Here’s an example of the UI we need to build.


  • Uploading
  • Progress
  • Failed
  • Complete (default)

Initializing the state

To do the UI above, this data shape is key:

class Uploader extends React.Component {
state = {
uploading: {},
progress: {},
failed: {}

That’s it.

Whoa, objects?!

Yes, instead of an array. This makes it easier to access state…

Oftentimes, there’s unwarranted extra effort in building a reusable component that can be either async or sync based on the provided props.

There’s extra if-else statements around the place; it makes a lot of noise. This just makes it harder to read, all the more so change. At least, for me.

How do we build this? What if we could build these components differently? What if we could compose them instead?


This case is common in CRUD features. Let’s take GitHub’s issue submission page as an example; the assign member widget specifically.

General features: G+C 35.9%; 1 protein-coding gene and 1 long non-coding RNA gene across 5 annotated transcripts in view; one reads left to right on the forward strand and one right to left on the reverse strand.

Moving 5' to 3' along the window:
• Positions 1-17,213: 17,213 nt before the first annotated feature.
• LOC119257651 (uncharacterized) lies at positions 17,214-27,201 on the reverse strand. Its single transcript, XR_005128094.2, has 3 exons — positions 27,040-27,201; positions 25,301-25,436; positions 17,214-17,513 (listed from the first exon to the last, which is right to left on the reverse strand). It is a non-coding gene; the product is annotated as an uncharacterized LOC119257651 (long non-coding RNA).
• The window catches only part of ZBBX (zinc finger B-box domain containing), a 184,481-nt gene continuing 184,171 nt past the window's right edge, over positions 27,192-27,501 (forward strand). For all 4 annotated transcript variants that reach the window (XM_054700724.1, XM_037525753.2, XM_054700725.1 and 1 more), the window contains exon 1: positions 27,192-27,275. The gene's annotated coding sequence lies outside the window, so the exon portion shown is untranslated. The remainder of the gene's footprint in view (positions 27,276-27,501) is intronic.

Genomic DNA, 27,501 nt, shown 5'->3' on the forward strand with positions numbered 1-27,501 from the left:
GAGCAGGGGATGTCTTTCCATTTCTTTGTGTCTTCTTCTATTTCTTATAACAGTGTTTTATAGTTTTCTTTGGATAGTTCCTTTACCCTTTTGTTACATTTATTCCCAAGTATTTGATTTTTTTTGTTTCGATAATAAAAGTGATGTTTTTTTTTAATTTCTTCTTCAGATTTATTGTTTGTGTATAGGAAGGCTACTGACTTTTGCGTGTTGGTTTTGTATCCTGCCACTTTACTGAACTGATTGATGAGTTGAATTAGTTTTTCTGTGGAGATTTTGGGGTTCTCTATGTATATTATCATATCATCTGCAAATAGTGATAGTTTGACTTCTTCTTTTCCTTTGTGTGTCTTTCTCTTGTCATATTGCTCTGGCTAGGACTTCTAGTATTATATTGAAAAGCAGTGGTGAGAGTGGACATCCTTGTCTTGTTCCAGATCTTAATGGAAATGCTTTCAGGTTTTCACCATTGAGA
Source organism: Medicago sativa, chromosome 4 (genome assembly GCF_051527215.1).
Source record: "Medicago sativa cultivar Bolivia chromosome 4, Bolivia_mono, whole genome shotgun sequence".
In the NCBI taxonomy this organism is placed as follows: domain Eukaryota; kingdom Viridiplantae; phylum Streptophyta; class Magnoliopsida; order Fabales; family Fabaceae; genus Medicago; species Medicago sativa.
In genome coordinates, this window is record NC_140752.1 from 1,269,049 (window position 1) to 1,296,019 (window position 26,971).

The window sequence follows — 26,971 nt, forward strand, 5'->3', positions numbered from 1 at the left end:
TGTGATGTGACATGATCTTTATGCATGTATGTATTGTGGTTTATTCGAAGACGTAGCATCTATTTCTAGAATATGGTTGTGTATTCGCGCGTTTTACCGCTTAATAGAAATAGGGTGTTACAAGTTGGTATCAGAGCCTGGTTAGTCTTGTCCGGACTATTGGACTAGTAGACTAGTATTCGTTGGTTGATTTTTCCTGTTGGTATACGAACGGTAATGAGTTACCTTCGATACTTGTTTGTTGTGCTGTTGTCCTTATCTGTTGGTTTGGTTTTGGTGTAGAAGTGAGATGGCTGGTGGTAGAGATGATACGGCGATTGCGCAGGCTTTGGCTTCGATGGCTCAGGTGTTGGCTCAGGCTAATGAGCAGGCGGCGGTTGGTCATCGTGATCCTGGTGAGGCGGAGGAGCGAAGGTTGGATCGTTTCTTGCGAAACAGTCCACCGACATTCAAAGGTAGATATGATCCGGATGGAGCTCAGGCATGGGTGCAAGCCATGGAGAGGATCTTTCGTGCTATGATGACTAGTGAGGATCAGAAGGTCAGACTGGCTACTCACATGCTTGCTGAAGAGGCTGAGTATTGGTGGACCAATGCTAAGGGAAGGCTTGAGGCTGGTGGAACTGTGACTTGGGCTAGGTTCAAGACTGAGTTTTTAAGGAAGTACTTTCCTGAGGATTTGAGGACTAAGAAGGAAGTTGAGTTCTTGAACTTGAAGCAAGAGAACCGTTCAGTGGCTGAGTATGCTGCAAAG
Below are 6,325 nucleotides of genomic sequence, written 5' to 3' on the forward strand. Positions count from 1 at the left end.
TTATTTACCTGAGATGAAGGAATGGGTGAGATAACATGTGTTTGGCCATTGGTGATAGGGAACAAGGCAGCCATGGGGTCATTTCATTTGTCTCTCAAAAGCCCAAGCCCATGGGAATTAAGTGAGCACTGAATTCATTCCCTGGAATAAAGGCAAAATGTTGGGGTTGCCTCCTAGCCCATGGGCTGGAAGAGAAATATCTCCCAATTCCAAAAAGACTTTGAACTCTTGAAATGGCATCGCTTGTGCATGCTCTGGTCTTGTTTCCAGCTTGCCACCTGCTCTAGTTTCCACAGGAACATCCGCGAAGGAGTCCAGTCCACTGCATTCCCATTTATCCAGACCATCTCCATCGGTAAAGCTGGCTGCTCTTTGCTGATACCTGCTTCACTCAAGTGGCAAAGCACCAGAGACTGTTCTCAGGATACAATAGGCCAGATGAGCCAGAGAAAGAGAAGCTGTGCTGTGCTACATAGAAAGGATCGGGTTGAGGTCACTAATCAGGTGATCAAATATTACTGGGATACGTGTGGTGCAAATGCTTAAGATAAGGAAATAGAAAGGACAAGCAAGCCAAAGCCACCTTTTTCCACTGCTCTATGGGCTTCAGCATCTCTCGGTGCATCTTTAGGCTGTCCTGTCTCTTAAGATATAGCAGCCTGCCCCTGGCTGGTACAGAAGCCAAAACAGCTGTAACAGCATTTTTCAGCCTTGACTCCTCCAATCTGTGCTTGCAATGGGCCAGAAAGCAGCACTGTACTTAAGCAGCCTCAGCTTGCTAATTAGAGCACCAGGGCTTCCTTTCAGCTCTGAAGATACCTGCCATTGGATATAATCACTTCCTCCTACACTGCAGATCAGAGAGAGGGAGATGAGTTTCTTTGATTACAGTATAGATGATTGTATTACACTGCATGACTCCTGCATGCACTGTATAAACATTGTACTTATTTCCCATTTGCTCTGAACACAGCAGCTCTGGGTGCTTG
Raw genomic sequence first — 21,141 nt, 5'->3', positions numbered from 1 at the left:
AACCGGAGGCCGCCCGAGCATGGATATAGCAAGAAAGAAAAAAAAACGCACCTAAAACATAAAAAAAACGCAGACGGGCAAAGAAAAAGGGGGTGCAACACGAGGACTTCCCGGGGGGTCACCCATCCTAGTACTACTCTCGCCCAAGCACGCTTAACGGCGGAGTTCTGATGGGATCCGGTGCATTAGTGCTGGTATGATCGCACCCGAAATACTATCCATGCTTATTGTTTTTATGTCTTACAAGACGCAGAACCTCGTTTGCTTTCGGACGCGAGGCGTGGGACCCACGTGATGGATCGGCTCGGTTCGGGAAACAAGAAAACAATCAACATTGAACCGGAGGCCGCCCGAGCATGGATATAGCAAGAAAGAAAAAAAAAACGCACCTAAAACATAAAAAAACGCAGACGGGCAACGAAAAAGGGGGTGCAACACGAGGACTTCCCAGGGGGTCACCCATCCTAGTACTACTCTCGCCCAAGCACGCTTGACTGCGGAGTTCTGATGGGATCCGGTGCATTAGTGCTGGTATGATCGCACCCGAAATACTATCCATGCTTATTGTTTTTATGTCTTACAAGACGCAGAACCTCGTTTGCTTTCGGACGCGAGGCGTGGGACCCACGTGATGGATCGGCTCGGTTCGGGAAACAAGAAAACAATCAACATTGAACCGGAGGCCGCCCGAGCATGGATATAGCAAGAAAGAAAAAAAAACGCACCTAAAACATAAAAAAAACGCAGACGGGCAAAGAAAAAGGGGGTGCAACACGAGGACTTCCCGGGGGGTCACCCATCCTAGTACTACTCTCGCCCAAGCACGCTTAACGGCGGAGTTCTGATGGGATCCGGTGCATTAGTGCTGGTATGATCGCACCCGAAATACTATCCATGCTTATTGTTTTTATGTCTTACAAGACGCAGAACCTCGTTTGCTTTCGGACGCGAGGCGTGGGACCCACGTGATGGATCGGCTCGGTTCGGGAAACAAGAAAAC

When using Eloquent’s scoped queries, use the $query provided as the first argument.


class Post extends Eloquent {
scopeRecent() {
$weekago = //;
return $this->where(‘created_at’, ‘>=’, $weekago);

This will work but not produce correct results.


class Post extends Eloquent {
scopeRecent($query) {
$weekago = //;
return $query->where(‘created_at’, ‘>=’, $weekago);

I rarely use the docs since I’ve been using Laravel for years now. But this — this has bitten me a number of times.

Inevitably, the typical (but reckless) setup in the becoming-common API-centric development is having the backend and frontend work at the same time.

However, because the frontend relies on the backend, slight delays from the backend can cause detrimental impact to the team’s productivity and deadlines.

Use case

Like most methodologies, apply this where it fits. I think common applications that are mostly made up of CRUD features can benefit from this method.

Moreover, I think this is a good way to start a new project.

The “Solution”

But what if instead of trying to making a compromise the timeline between the frontend and backend…